Benefits and limitations of diameter measurement in the conservative management of meningiomas
Soichi Oya, Burak Sade, Joung H Lee
Department of Neurosurgery, Brain Tumor and Neuro-oncology Center, Cleveland Clinic, Cleveland, OH, USA
|Date of Submission||30-Aug-2011|
|Date of Acceptance||26-Sep-2011|
|Date of Web Publication||14-Nov-2011|
Joung H Lee
Department of Neurosurgery, Brain Tumor and Neuro-oncology Center, Cleveland Clinic, Cleveland, OH
| Abstract|| |
Background: Meningiomas are the most common benign brain tumors that are frequently followed-up by neurologists, general practitioners, and neurosurgeons. Some recent studies advocate the accurate volumetric method (VM) over measuring the linear maximum diameter although its clinical significance still remains unknown. The aim of this study is to directly compare the linear method (LM) and VM to delineate the characteristics of both measurements.
Methods: Between 2003 and 2010, growth analysis using magnetic resonance imaging DICOM files was performed for 189 meningiomas in 161 patients at the Cleveland Clinic. In LM, a minimum increase of 2 mm in maximum diameter was defined as tumor growth. The absolute volume growth (VG, in cm 3 ) was calculated for each tumor.
Results: Linear growth (LG) was seen in 71 tumors (37.6%) within the median follow-up of 2.0 years. These tumors with LG showed a mean VG of 2.80 cm 3 . Some large LG-positive tumors can be larger than estimated from LG. In addition, the skull base location was correlated to greater VG. On the other hand, 118 tumors without LG demonstrated the minimal actual volume increase, i.e., mean VG of 0.16 cm 3 . Although a small subset of these LG-negative tumors might have slightly high VG when they were large, the location of tumor had no correlation to VG.
Conclusions: Our data demonstrated some important precautions in measuring the tumor growth. We believe that it is mandatory in the conservative management of meningiomas to correctly understand benefits and potential limitations of different measurement methods utilized.
Keywords: Conservative management, diameter, growth, meningioma, volumetry
|How to cite this article:|
Oya S, Sade B, Lee JH. Benefits and limitations of diameter measurement in the conservative management of meningiomas. Surg Neurol Int 2011;2:158
| Introduction|| |
Meningiomas are the most common intracranial benign tumors, accounting for 13-26% of all primary intracranial tumors.  Asymptomatic meningiomas are being detected more frequently due to the increased use of brain imaging studies such as computed tomography and magnetic resonance imaging (MRI) for various nasal sinus and neurological disorders as well as head trauma. As many newly diagnosed meningiomas do not require immediate therapeutic intervention at the time of diagnosis, the growth of meningiomas during the observation period should be carefully monitored to decide the appropriate therapeutic approach and its timing when tumors show significant progression. In the literature, there is no standard method established in optimally studying the natural history of brain tumors in general and in meningiomas in particular. To assess the tumor growth, previous natural history studies of meningiomas have adopted the prolate ellipse formula, ,, largest linear method (LM), ,,,, and volumetry. ,,,, The measurement of the maximum diameter is obviously simple and commonly used in clinical settings, although some recent studies emphasized the importance of volumetry in the follow-up of meningioma. , Since there has been no study of direct comparison of LM and volumetric method (VM), the clinical significance of the volumetry still remains unknown. In this study, we conducted an accurate comparison between the LM and the VM in evaluating the growth of meningiomas to determine the optimal follow-up strategy for conservatively treated meningiomas.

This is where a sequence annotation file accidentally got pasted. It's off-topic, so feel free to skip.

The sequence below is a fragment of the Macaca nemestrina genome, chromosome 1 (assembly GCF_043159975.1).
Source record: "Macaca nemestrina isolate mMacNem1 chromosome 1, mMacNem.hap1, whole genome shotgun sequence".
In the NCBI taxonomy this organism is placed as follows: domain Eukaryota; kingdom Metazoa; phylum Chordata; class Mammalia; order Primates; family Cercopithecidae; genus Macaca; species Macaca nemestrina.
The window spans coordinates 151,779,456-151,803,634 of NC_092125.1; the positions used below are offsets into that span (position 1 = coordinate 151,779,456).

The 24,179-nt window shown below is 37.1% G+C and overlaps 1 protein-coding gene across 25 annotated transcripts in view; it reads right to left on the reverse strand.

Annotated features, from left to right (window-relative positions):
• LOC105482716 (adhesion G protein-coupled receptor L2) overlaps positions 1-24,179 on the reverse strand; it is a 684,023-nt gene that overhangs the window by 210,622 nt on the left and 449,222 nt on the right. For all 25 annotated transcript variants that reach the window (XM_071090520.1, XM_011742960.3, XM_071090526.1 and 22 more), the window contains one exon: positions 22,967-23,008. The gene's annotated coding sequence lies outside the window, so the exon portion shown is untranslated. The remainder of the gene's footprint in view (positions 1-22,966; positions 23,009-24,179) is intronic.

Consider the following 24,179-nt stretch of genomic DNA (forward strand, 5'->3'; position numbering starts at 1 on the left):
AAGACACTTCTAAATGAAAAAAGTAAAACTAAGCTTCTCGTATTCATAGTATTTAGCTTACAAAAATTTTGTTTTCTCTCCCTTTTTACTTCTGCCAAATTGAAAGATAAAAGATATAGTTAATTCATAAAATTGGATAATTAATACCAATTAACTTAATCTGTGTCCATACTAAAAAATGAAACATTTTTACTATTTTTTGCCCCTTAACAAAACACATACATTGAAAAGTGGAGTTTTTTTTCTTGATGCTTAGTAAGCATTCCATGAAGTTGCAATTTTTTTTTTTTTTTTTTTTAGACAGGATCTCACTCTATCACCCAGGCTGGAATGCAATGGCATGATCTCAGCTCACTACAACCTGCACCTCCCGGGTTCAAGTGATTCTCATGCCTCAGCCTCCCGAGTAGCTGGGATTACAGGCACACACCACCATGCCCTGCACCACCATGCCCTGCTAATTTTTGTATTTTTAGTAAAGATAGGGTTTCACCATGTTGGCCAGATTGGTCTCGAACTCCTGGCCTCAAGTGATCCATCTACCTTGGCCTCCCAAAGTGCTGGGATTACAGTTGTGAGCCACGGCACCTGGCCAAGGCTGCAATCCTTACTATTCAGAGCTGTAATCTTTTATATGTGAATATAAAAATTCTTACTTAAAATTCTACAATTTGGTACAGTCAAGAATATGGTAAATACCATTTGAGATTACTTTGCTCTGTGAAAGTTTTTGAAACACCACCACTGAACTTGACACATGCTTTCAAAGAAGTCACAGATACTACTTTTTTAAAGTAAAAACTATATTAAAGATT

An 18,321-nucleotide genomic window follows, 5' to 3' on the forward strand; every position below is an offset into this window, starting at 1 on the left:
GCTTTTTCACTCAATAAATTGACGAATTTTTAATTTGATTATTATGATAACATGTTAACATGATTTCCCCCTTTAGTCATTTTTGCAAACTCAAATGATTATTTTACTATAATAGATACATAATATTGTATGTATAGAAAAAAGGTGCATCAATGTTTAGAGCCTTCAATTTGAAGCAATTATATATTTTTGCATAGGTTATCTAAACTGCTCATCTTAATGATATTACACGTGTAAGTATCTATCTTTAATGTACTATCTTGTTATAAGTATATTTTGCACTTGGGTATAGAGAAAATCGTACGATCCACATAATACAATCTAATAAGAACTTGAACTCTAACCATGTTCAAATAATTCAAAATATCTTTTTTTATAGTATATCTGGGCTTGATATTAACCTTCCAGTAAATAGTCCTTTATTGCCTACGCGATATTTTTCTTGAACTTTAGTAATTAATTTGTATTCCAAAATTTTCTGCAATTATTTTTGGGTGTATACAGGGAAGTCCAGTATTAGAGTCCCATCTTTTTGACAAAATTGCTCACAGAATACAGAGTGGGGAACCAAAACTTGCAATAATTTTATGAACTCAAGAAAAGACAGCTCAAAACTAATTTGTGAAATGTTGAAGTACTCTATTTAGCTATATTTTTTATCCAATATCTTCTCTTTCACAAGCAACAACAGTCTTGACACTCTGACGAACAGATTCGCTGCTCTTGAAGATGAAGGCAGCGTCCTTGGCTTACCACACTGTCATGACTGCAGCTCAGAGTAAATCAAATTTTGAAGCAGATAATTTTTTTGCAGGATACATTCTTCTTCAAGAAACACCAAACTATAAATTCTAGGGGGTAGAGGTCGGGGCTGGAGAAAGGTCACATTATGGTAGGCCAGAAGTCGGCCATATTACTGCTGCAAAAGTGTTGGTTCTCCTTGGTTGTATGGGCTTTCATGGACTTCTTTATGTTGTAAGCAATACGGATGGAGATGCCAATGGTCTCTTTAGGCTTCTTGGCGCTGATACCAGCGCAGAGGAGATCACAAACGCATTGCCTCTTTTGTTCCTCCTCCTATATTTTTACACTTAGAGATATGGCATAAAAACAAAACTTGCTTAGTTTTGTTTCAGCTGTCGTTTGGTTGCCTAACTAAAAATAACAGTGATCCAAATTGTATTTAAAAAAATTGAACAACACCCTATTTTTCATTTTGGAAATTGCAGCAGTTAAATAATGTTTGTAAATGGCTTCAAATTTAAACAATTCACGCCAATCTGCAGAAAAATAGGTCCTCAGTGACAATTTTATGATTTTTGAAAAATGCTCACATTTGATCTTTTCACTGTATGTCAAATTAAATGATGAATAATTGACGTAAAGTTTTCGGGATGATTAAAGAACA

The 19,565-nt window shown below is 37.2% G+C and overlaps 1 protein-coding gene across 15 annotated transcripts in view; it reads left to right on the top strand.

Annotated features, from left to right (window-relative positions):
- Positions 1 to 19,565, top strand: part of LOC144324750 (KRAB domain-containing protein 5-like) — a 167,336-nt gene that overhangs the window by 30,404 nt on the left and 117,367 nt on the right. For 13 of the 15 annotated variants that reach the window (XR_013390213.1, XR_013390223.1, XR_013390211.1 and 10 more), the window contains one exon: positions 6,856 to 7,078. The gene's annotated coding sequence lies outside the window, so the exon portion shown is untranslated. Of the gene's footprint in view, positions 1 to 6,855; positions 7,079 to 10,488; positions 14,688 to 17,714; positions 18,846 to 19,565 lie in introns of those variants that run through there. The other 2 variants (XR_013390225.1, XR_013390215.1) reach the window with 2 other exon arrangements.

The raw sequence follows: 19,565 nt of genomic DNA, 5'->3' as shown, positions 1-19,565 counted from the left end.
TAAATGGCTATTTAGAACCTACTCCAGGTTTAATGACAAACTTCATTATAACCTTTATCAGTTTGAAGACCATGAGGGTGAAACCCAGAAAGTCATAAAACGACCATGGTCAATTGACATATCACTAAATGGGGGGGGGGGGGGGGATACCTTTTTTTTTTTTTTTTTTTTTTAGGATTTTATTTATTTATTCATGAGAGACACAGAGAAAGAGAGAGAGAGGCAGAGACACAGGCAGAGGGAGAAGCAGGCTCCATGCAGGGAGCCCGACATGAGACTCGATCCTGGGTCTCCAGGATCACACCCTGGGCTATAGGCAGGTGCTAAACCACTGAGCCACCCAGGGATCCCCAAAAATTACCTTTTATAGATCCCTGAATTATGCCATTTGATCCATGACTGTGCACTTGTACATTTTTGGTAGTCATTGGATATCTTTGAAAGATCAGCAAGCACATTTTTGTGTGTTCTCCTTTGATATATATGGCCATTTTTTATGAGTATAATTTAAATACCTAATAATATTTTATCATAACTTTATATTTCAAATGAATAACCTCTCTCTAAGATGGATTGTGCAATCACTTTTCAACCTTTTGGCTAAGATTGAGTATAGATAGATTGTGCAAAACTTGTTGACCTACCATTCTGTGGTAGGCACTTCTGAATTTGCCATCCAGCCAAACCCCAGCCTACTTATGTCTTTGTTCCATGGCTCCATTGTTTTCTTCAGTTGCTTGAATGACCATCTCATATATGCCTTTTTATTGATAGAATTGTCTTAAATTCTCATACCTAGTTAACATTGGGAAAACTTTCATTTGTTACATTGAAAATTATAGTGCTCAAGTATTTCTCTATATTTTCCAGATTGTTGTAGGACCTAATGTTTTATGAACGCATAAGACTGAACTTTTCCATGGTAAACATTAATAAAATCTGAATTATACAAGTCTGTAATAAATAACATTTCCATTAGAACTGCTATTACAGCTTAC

| Materials and Methods|| |
Between February 2003 and August 2010, 330 patients harboring 371 meningiomas were treated conservatively and followed by the senior author at the Cleveland Clinic. The radiographic diagnosis of meningioma was made based on MRI. Patients with an established diagnosis of meningiomas made prior to 2003 who were conservatively managed were included in the study population provided that all radiographic (initial and subsequent) studies were available. A complete radiological follow-up by means of MRI DICOM files was available for 189 tumors in 161 patients. These tumors were subjected to the current investigation of comparison between the LM and the VM. Although slice thickness of MRI ranged from 1 to 7 mm, 85% of the data were obtained from 4-mm- to 6-mm-thick MRI slices in this study. Patients with neurofibromatosis or with a history of radiation to the brain were eliminated from this study.
Linear growth (LG) was assessed by measuring the maximum linear diameter of the tumor in any direction on at least two contours of axial, coronal, and sagittal images. Positive LG (LG+) was determined as a minimum increase of 2 mm in the maximum diameter. Volumetric growth (VG) was evaluated by ImageJ Version 1.43 (downloaded from http://rsbweb.nih.gov/ij/). The contour of the tumor in each slice image was traced using freehand tools, and the actual area was measured. The tumor volume was calculated by multiplying each tumor area by the number of slices evaluated. All measurements were performed by a single investigator (S.O.) to prevent any interobserver errors. Absolute VG (cm 3 ) was calculated as a growth indicator. To investigate the influences of tumor location on the results of growth assessment, tumors arising from the olfactory groove, sphenoid wing, parasellar regions, cavernous sinus, petrosal and clival regions, and foramen magnum were defined as skull base.